When You Shouldn’t Be Fishing

BY Jay Potter

When the weather says you shouldn’t be fishing, you really shouldn’t be fishing in a kayak. As long as there’s no lightning, though, I am probably still going fishing in my K12.

With an extra day off (or two) for the Mardi Gras holiday last weekend, many of us in South Louisiana were ready to get on the water. Inclement weather had been the norm and of course struck again, rain and thunderstorms were forecast for Sunday, Monday and Fat Tuesday.

Saturday would have to be the day, despite the expected clouds and 15-20 mph winds. KC Pro Staffer TJ Harris and I loaded up and left Baton Rouge about 3:45am, trucking it down the Mississippi River to Pointe a la Hache.

Upon arrival, it seemed even windier than was forecast, but we were already prepared to be tossed around.

TJ’s kayak has some of the trolling motor customizations now offered by KC. Internal wiring and a motor mount with a 45 pound thrust motor would enable us to cut through the chop.

Perhaps the best way to travel by kayak.

Yes, I said us. That motor was more than enough to pull two K12s with all of our gear and the extra battery that sat in the front of my kayak.

Even straight into the wind and the tide.

Normally, the clip on the end of the rope on my “Stick It Anchor Pin” cajun anchor would be hooked to an eyelet on the back of my kayak.

This time, we clipped my anchor rope to TJ’s kayak, I put the anchor’s hand grip in the kayak’s front handle, and we were into the marsh. Gray clouds covered the sky as the sun apparently rose somewhere further down the river. We chugged against the wind and the tide for a mile or so until TJ angled us up to a nice protected bank.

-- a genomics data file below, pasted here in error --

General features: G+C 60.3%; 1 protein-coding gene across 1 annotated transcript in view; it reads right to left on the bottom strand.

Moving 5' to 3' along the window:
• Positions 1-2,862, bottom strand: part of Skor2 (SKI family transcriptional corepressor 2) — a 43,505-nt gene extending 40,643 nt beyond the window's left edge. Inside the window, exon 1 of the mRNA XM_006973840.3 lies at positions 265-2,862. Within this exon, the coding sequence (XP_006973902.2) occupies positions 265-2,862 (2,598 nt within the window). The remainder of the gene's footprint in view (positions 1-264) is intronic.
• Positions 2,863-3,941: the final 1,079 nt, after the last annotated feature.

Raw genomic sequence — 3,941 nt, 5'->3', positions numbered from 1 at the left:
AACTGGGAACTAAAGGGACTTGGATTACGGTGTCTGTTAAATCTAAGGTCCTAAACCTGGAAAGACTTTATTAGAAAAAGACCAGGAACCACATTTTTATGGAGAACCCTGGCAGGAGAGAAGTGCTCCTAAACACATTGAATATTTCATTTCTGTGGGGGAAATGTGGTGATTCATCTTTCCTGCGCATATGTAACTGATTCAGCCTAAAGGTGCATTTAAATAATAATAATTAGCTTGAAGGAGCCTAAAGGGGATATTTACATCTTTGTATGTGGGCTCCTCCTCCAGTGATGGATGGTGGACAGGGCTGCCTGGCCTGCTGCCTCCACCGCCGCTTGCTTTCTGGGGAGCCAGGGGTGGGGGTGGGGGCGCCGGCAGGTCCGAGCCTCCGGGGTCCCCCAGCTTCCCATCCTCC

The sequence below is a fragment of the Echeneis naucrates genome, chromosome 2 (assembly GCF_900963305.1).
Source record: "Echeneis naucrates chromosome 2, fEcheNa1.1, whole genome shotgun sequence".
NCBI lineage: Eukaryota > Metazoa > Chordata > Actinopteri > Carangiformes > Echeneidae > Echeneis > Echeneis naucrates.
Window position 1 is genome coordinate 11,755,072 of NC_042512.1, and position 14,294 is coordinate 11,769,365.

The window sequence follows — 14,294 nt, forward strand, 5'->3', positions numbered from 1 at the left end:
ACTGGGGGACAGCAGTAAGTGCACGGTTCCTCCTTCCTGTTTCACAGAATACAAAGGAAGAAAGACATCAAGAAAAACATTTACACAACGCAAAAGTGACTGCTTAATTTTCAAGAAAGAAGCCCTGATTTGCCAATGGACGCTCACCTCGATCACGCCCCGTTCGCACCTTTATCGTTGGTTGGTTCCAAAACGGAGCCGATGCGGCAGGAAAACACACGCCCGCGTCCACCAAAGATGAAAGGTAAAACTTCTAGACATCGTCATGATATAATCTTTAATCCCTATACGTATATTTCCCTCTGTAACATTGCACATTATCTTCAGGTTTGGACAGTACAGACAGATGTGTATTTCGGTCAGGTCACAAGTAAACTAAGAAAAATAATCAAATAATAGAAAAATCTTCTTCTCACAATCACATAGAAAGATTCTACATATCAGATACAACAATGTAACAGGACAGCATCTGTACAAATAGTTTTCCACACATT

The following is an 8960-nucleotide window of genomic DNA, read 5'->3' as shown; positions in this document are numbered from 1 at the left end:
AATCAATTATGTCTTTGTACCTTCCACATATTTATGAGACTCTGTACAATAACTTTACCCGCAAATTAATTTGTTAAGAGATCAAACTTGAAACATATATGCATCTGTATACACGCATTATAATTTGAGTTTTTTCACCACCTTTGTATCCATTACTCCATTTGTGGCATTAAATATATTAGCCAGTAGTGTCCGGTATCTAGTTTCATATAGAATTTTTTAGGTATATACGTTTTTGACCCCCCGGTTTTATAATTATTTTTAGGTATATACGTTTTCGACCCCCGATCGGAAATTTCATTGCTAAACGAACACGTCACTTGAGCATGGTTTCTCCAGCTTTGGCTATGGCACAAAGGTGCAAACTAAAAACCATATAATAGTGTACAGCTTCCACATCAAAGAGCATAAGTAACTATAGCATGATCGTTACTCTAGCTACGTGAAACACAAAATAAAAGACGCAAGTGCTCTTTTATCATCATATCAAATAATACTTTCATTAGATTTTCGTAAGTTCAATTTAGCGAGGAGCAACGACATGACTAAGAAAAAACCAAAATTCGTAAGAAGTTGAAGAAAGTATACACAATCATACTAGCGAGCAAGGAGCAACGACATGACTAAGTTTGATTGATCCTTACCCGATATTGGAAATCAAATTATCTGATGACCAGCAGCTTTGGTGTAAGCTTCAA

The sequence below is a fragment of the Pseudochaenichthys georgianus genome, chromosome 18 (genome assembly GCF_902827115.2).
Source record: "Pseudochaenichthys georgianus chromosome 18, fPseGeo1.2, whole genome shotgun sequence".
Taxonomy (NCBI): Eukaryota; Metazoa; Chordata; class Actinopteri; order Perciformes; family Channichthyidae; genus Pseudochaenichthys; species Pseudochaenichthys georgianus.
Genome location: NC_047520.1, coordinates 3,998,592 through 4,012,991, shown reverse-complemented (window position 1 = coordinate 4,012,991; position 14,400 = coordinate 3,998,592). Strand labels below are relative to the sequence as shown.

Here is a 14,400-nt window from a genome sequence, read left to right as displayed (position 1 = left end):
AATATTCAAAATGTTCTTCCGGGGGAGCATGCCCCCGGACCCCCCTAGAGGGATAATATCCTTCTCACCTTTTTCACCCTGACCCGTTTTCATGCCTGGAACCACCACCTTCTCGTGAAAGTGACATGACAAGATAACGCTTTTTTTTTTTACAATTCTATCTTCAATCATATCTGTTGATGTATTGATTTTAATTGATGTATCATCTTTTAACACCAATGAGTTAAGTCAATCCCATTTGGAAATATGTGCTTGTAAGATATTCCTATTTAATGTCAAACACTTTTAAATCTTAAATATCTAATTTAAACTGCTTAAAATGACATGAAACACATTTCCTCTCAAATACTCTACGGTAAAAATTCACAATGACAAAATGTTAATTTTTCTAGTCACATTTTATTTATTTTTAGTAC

As expected, no clean water was to be found anywhere we went, and the wind and strong tide made this a Gulp! and poppin’ cork or bust kind of day. I am usually sight fishing or tight-lining plastics on the bottom, but TJ always has a rod with cork rigged and in no time he was hooked up.

I headed over for some pictures and before I even got my line back in the water TJ’s cork was down again and had a trout on his line.

Setting up as nice a drift as one can in roughly 20 mph winds and trying not to be outdone, and I managed to stay near the bank for a few casts each time before paddling back out of the wind.

Finally, I dropped a cast next to the grass in a couple feet of water and my cork with a New Penny Gulp! shrimp below went under.

As I set the hook, the cork torpedoed off out into open water and my drag screamed.

Never rush one of these moments.

I try to savor it and enjoy the hurt a good red can put on lighter rod and a bad shoulder. This guy pulled me out into the wind and tried running against it. I eventually wrangled him up and we measured a chubby 26 and 3/4″ redfish. A perfect tournament fish.

Over the course of the day, the sun made brief appearances, but winds stayed up and my luck down. TJ boated my fish’s twin and had a couple strikes but mostly it was a day of cruising around, sipping a couple of cold beverages. Sitting in the back, I had an extra leisurely day as TJ steered and pulled me around.

All told, we traveled 8.1 miles and didn’t even get too far into our second trolling motor battery.

Luckily with our K12s, we had the ability to hook up a motor and get out and about on the nicest day of the weekend, even if it was blowin’ 20.

Stray the Course.

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